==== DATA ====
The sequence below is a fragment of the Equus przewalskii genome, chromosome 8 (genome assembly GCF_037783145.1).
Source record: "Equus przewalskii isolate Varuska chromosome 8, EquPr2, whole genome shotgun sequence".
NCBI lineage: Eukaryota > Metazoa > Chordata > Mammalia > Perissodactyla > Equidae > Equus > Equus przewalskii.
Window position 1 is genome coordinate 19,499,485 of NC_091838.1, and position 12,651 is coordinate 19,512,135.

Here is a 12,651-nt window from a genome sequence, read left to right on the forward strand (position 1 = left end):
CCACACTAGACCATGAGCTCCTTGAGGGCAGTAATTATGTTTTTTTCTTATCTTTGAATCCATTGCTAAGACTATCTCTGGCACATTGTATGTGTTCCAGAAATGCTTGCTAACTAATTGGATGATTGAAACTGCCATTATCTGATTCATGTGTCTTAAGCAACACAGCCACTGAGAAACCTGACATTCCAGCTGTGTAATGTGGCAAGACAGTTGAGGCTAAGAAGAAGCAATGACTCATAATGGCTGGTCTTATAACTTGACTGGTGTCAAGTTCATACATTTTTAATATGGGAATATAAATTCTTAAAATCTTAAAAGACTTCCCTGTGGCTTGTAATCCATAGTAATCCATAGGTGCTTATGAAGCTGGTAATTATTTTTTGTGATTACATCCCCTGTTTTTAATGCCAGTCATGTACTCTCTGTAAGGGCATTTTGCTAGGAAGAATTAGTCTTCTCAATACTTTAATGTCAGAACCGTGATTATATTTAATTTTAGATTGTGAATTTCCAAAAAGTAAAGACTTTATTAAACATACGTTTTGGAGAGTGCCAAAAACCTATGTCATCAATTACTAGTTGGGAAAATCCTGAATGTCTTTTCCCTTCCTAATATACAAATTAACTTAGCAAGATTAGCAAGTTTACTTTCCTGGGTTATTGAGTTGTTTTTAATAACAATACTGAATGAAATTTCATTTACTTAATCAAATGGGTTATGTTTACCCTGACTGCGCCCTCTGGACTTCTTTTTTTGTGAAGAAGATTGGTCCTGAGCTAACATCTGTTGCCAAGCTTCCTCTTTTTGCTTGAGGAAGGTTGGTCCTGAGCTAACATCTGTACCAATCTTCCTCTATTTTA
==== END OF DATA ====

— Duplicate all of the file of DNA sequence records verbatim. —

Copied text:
The sequence below is a fragment of the Equus przewalskii genome, chromosome 8 (genome assembly GCF_037783145.1).
Source record: "Equus przewalskii isolate Varuska chromosome 8, EquPr2, whole genome shotgun sequence".
NCBI lineage: Eukaryota > Metazoa > Chordata > Mammalia > Perissodactyla > Equidae > Equus > Equus przewalskii.
Window position 1 is genome coordinate 19,499,485 of NC_091838.1, and position 12,651 is coordinate 19,512,135.

Here is a 12,651-nt window from a genome sequence, read left to right on the forward strand (position 1 = left end):
CCACACTAGACCATGAGCTCCTTGAGGGCAGTAATTATGTTTTTTTCTTATCTTTGAATCCATTGCTAAGACTATCTCTGGCACATTGTATGTGTTCCAGAAATGCTTGCTAACTAATTGGATGATTGAAACTGCCATTATCTGATTCATGTGTCTTAAGCAACACAGCCACTGAGAAACCTGACATTCCAGCTGTGTAATGTGGCAAGACAGTTGAGGCTAAGAAGAAGCAATGACTCATAATGGCTGGTCTTATAACTTGACTGGTGTCAAGTTCATACATTTTTAATATGGGAATATAAATTCTTAAAATCTTAAAAGACTTCCCTGTGGCTTGTAATCCATAGTAATCCATAGGTGCTTATGAAGCTGGTAATTATTTTTTGTGATTACATCCCCTGTTTTTAATGCCAGTCATGTACTCTCTGTAAGGGCATTTTGCTAGGAAGAATTAGTCTTCTCAATACTTTAATGTCAGAACCGTGATTATATTTAATTTTAGATTGTGAATTTCCAAAAAGTAAAGACTTTATTAAACATACGTTTTGGAGAGTGCCAAAAACCTATGTCATCAATTACTAGTTGGGAAAATCCTGAATGTCTTTTCCCTTCCTAATATACAAATTAACTTAGCAAGATTAGCAAGTTTACTTTCCTGGGTTATTGAGTTGTTTTTAATAACAATACTGAATGAAATTTCATTTACTTAATCAAATGGGTTATGTTTACCCTGACTGCGCCCTCTGGACTTCTTTTTTTGTGAAGAAGATTGGTCCTGAGCTAACATCTGTTGCCAAGCTTCCTCTTTTTGCTTGAGGAAGGTTGGTCCTGAGCTAACATCTGTACCAATCTTCCTCTATTTTA